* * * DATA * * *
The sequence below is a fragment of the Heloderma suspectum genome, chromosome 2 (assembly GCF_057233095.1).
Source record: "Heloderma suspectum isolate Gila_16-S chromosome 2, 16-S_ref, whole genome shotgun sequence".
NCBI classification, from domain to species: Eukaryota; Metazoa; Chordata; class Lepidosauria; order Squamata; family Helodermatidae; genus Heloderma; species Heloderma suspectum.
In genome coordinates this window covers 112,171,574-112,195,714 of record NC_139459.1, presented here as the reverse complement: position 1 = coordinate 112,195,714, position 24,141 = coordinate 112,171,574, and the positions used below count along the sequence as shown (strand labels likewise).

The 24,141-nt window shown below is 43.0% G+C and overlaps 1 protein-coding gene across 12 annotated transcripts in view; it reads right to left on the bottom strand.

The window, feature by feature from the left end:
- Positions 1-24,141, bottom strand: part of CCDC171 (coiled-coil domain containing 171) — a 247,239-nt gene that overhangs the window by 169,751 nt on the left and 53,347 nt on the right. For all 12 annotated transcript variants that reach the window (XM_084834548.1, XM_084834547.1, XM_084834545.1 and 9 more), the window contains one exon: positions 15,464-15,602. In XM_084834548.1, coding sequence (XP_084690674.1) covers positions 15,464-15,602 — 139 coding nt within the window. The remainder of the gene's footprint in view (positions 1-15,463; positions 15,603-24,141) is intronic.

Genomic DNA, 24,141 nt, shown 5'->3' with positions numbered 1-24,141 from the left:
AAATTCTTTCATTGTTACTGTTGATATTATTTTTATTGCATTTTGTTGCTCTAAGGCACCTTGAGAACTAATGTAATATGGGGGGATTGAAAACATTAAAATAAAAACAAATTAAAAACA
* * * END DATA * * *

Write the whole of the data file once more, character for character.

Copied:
The sequence below is a fragment of the Heloderma suspectum genome, chromosome 2 (assembly GCF_057233095.1).
Source record: "Heloderma suspectum isolate Gila_16-S chromosome 2, 16-S_ref, whole genome shotgun sequence".
NCBI classification, from domain to species: Eukaryota; Metazoa; Chordata; class Lepidosauria; order Squamata; family Helodermatidae; genus Heloderma; species Heloderma suspectum.
In genome coordinates this window covers 112,171,574-112,195,714 of record NC_139459.1, presented here as the reverse complement: position 1 = coordinate 112,195,714, position 24,141 = coordinate 112,171,574, and the positions used below count along the sequence as shown (strand labels likewise).

The 24,141-nt window shown below is 43.0% G+C and overlaps 1 protein-coding gene across 12 annotated transcripts in view; it reads right to left on the bottom strand.

The window, feature by feature from the left end:
- Positions 1-24,141, bottom strand: part of CCDC171 (coiled-coil domain containing 171) — a 247,239-nt gene that overhangs the window by 169,751 nt on the left and 53,347 nt on the right. For all 12 annotated transcript variants that reach the window (XM_084834548.1, XM_084834547.1, XM_084834545.1 and 9 more), the window contains one exon: positions 15,464-15,602. In XM_084834548.1, coding sequence (XP_084690674.1) covers positions 15,464-15,602 — 139 coding nt within the window. The remainder of the gene's footprint in view (positions 1-15,463; positions 15,603-24,141) is intronic.

Genomic DNA, 24,141 nt, shown 5'->3' with positions numbered 1-24,141 from the left:
AAATTCTTTCATTGTTACTGTTGATATTATTTTTATTGCATTTTGTTGCTCTAAGGCACCTTGAGAACTAATGTAATATGGGGGGATTGAAAACATTAAAATAAAAACAAATTAAAAACA